Liquid or Dry Fertilizer–Which is Best?
Next to “What is the Cash Rent?”, one of the most commonly asked questions is “Which is better, liquid or dry fertilizer?” In the February 3, 2009 CORN Newsletter, this very question was answered by OSU Soil Fertility Specialist Robert Mullen. The answer is simple: they are both equally efficient in supplying nutrient needs in our area. Dr. Mullen writes:
For almost all situations (unless you are in the desert southwest), the choice of dry or liquid is one of material handling and price per pound, not plant availability. Both liquid and dry phosphate fertilizers will stay put in the soil when incorporated, too, so picking dry or liquid is up to you and your application equipment. Pick the cheapest commercial source once you calculate the value per pound (and read a recent soil test report for your field).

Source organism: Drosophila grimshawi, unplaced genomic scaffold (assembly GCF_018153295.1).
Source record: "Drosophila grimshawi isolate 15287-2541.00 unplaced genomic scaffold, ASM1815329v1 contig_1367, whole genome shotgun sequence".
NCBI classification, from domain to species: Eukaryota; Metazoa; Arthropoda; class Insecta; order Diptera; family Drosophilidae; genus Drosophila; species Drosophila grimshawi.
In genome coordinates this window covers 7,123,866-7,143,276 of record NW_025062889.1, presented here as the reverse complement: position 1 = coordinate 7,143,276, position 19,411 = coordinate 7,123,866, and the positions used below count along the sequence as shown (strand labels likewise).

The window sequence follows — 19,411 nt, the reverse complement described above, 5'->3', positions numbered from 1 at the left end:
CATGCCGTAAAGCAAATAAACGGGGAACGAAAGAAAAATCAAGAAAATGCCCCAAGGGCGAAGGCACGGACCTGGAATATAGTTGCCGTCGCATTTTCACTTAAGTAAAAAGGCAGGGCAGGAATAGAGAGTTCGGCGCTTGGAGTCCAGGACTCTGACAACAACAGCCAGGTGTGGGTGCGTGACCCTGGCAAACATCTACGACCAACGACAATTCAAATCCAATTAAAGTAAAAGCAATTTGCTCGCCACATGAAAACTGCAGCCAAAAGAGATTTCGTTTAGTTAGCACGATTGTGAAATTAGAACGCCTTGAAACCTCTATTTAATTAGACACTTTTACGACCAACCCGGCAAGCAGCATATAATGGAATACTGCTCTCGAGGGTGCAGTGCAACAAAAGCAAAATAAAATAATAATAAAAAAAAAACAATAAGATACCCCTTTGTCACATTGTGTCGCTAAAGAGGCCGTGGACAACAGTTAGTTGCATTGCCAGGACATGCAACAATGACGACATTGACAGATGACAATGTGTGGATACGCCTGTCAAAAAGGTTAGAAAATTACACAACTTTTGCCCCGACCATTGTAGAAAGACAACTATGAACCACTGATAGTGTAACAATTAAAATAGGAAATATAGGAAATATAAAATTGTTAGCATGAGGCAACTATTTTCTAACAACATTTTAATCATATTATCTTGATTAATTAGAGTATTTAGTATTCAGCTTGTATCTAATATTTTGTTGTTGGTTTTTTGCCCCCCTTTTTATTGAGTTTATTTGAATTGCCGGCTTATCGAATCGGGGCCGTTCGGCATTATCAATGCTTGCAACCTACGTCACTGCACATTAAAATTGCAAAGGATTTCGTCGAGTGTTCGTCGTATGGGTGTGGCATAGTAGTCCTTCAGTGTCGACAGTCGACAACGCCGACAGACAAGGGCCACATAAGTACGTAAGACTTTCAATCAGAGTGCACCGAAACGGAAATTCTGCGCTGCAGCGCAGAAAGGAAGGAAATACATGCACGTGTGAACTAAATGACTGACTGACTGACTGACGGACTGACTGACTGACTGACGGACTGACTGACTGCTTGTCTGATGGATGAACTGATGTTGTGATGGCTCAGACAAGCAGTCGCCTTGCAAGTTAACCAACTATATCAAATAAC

Recently, the discussion of using a polyphosphate or orthophosphate has received attention. In the same article, Dr. Mullen writes:
In the 60s, the old forms of phosphorus (P) fertilizer were all orthophosphates, but advances in chemistry led to the production of more concentrated P fertilizers, the polyphosphates and pyrophosphates. Some folks may choose all “ortho” liquid, as it is already plant available, however when polyphosphates are introduced into the soils in your field, they convert to orthophosphate anyway, usually in a very short period of time (in less than a day if the conditions are right). This process is fast enough to supply plants with the P they need, so again, pick the cheapest form of fertilizer that meets your needs.
Full podcast available here: